Today is the last full day of our week-long session with Tethys here on the island of Kalamos in the Eastern Ionian Sea. The time has flown. By the same token, we have learned so much and have had so many new experiences that I already feel like a local, too. It is a nice and sleepy enclave here, and I like it like that!
Annalise and Silvia – two Italian researchers and our fearless leaders - run the program like pros. At 6:30am each day, they are up, setting out a simple breakfast of juice, tea, coffee, cereals and toast with Nutella. They put on a little Norah Jones or Jack Johnson around 6:45am and that is our little musical cue to GET OUT OF BED!!! It is a bit tough at first, but slowly you come out of the fog and remember why you are here (Hint: it is NOT just about the dolphins!). By 7:15am they are down at the boat, a motorized inflatable called ‘Megaloceto’ – The big cetacean! And by 7:30am, we are off across the bay, to check out a fish farm on the outskirts of Mytikas before heading out to open sea. To clarify who we are: I am here with Tommy and Lone, a couple from Denmark, and Zsuzsanna – a research assistant of Slovakian heritage who now hails from Hungary. The program can take up to five volunteers at a time, but this week, there are only three of us.
Our job: To help the researchers and staff to spot dolphins and other marine life (fish, sea turtles, birds, etc), observe them, and document them. This data helps scientists to understand not just dolphin behavior, but how these cetaceans figure into the larger landscape – the ecosystem of the Mediterranean and beyond. To do this work, we have had to learn new protocols ranging from using a stop watch and a palmtop to identifying different animals by the shapes and markings on their dorsal fins. Next, we group and match their photos on a computer and input all sorts of other data i.e. their aerial, percussive or stationary behavior, the presence of bird life, fish farms and other boats. It is mostly fascinating, sometimes painstaking but always important work.
Aside from this, there is house work: helping to cook, clean and tend to the boat. Still, there is time for a short swim here, a catnap there…. I do not mind the work; I do not even mind getting up so early. In fact, I have to say, I enjoy the rigors of this experience. I think it is important to remember that we are a team, that we are not here to vacation –and our chores reinforce these notions.
This is not a trip for everyone. It is only for those who love nature, who appreciate the scientific process, who seek to learn, who enjoy long days and hard work, and who believe in giving back. For such people, I highly recommend this incredibly rewarding experience. Though I only got to meet the Tethys’s president, Giovanni Bearzi, and the researcher Joan Gonzalvo, once, and though I still barely know Annalise and Silvia after five days, I know that my experience with Tethys and its mission is only just beginning. I feel inspired to do a lot more, to spread the word and to push for actions that will result in a cleaner, healthier, more sustainable habitat for dolphins, not to mention the rest of us mammals! For everyone else, there is always Mykonos! ;)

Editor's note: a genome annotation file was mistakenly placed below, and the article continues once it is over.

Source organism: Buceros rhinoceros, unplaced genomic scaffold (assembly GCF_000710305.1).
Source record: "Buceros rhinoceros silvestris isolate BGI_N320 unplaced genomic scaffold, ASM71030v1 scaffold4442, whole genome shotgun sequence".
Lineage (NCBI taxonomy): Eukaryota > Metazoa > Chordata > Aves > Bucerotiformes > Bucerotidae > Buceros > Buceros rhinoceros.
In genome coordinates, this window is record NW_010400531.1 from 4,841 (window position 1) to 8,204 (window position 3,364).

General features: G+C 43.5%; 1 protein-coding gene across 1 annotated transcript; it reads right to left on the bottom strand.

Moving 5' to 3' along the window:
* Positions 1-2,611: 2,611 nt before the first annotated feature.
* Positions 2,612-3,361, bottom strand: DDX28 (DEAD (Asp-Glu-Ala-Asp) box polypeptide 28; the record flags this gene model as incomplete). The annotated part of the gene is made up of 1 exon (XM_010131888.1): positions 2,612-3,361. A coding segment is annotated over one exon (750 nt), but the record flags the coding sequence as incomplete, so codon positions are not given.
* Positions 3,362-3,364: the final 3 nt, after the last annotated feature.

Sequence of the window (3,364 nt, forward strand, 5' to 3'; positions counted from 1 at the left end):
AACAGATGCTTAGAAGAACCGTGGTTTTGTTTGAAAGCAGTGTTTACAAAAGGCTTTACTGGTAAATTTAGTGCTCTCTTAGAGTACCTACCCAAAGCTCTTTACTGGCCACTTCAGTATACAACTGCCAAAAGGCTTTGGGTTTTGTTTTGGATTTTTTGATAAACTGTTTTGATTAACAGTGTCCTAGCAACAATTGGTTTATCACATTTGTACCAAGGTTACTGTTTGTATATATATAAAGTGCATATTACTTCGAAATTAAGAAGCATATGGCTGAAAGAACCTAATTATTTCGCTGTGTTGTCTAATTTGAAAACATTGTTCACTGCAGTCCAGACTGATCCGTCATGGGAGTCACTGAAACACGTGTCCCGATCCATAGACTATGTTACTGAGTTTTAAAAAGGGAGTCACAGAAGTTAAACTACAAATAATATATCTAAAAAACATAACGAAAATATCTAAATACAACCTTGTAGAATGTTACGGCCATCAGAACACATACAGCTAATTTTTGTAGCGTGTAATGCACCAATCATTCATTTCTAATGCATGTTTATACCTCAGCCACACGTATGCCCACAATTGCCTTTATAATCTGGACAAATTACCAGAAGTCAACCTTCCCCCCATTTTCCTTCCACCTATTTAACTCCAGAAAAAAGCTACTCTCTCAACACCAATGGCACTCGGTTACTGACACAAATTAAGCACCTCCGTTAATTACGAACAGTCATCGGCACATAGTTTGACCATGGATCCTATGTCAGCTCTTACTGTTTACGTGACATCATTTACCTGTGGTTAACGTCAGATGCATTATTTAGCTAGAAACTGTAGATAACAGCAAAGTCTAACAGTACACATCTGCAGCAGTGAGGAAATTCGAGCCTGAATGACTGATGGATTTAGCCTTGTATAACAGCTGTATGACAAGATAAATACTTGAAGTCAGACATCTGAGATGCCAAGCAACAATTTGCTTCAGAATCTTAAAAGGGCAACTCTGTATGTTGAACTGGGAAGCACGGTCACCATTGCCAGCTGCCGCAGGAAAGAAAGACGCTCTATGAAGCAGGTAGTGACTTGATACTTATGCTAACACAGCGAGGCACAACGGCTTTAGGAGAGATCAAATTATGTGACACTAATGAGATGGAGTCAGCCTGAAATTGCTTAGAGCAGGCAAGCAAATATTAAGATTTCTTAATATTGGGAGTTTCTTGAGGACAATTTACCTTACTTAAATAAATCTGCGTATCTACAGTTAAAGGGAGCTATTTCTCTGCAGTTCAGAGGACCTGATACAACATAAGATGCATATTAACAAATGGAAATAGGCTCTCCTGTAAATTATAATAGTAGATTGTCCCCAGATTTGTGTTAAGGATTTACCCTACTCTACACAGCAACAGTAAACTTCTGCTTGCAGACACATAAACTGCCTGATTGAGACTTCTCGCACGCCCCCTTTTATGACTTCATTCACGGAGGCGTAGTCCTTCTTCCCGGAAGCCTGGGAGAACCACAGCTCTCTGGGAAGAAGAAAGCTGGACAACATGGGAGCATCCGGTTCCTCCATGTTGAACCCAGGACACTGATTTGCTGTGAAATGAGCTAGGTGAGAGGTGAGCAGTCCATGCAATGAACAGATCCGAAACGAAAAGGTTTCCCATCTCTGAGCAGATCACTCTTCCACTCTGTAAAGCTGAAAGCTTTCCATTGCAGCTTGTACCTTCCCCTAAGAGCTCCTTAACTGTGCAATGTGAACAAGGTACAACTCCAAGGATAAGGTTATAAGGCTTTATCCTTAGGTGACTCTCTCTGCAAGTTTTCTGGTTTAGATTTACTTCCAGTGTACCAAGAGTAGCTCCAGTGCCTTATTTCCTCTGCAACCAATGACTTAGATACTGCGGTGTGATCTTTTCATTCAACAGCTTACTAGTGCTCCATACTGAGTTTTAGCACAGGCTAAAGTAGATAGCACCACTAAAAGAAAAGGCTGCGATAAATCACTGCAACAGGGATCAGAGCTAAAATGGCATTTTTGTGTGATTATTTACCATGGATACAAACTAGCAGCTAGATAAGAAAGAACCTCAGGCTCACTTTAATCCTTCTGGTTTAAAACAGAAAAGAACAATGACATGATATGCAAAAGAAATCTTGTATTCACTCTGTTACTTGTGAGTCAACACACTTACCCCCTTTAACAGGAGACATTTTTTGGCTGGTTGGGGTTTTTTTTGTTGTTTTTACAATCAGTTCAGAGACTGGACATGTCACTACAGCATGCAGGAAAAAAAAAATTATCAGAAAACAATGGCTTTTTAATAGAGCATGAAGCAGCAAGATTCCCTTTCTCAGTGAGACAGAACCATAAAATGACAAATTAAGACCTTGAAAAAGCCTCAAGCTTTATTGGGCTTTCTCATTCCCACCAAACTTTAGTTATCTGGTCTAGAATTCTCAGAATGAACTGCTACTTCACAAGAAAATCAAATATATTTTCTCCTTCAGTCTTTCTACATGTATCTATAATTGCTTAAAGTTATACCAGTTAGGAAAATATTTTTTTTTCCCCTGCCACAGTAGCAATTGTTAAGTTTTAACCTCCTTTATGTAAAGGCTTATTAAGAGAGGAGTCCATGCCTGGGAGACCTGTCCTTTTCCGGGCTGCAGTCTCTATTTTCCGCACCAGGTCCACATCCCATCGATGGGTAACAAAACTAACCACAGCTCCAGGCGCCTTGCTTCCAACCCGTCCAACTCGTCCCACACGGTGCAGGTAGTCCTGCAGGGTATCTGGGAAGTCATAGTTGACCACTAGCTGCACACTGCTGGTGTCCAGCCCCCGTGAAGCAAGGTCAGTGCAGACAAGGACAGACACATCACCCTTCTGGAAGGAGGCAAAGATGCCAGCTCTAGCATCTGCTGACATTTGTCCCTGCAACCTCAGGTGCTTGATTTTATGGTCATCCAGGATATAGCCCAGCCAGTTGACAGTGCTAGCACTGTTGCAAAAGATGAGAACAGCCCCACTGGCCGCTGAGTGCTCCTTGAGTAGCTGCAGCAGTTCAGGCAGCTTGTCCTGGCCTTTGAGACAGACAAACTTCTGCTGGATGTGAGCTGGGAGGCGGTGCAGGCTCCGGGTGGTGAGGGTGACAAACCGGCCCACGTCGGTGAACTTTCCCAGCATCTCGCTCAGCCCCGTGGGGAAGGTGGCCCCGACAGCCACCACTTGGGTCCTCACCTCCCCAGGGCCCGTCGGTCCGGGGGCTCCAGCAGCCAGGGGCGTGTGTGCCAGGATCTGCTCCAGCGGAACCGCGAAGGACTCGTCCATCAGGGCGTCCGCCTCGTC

Thank you very much for a wonderful week here on the island of Kalamos in the Ionian Sea. We really appreciate your hard work and dedication to save cetaceans and that you made it possible for us to experience the wonderful nature of common bottlenose dolphins and the short-beaked common dolphins. We need more people like you in this world. We have asked a lot of questions during the week, maybe too many, but nonetheless we feel like we know the world of the two species better than we did before arriving last Sunday. And that is of big importance for both of us.
Spreading the words of dolphins and other species, suffering from overfishing, human influence, and pollution, seems more important now than ever. We will for sure think twice about the consequences of our actions in our daily life in Denmark. We have been fortunate to see dolphins three days in a row, two times around Kalamos and one time in the Amvrakikos Gulf. The team collected data, which we worked with during the week. Seeing the dolphins was of course a lovely experience, but analysing the data was really interesting as well. During the day there was also time for fun, having nice conversations together and learning about other cultures, like Italy, Hungary and New York. We can definitely recommend this project to other people interested in dolphins and hope to be back very soon.
Lone and Tommy, Denmark